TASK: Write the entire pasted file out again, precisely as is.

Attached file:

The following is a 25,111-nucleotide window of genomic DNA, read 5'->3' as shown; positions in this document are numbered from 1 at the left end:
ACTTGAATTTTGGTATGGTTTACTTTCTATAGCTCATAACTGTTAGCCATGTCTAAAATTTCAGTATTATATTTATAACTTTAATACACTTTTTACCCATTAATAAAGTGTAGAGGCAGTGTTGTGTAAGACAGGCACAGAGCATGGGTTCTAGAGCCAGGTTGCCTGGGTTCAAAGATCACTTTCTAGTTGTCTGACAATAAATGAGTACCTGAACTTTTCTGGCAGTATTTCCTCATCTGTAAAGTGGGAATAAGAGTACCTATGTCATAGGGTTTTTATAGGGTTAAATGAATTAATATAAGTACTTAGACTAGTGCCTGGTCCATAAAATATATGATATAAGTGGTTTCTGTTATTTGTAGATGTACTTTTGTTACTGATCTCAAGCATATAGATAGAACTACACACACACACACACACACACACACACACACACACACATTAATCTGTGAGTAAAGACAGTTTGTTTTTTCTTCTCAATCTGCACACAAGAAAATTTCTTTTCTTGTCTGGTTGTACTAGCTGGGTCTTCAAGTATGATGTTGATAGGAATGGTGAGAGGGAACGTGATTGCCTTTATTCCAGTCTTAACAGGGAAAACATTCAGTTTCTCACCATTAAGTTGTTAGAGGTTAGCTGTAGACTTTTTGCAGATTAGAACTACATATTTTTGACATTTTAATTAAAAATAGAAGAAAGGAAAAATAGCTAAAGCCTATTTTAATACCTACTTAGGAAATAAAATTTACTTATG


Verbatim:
The following is a 25,111-nucleotide window of genomic DNA, read 5'->3' as shown; positions in this document are numbered from 1 at the left end:
ACTTGAATTTTGGTATGGTTTACTTTCTATAGCTCATAACTGTTAGCCATGTCTAAAATTTCAGTATTATATTTATAACTTTAATACACTTTTTACCCATTAATAAAGTGTAGAGGCAGTGTTGTGTAAGACAGGCACAGAGCATGGGTTCTAGAGCCAGGTTGCCTGGGTTCAAAGATCACTTTCTAGTTGTCTGACAATAAATGAGTACCTGAACTTTTCTGGCAGTATTTCCTCATCTGTAAAGTGGGAATAAGAGTACCTATGTCATAGGGTTTTTATAGGGTTAAATGAATTAATATAAGTACTTAGACTAGTGCCTGGTCCATAAAATATATGATATAAGTGGTTTCTGTTATTTGTAGATGTACTTTTGTTACTGATCTCAAGCATATAGATAGAACTACACACACACACACACACACACACACACACACACACACATTAATCTGTGAGTAAAGACAGTTTGTTTTTTCTTCTCAATCTGCACACAAGAAAATTTCTTTTCTTGTCTGGTTGTACTAGCTGGGTCTTCAAGTATGATGTTGATAGGAATGGTGAGAGGGAACGTGATTGCCTTTATTCCAGTCTTAACAGGGAAAACATTCAGTTTCTCACCATTAAGTTGTTAGAGGTTAGCTGTAGACTTTTTGCAGATTAGAACTACATATTTTTGACATTTTAATTAAAAATAGAAGAAAGGAAAAATAGCTAAAGCCTATTTTAATACCTACTTAGGAAATAAAATTTACTTATG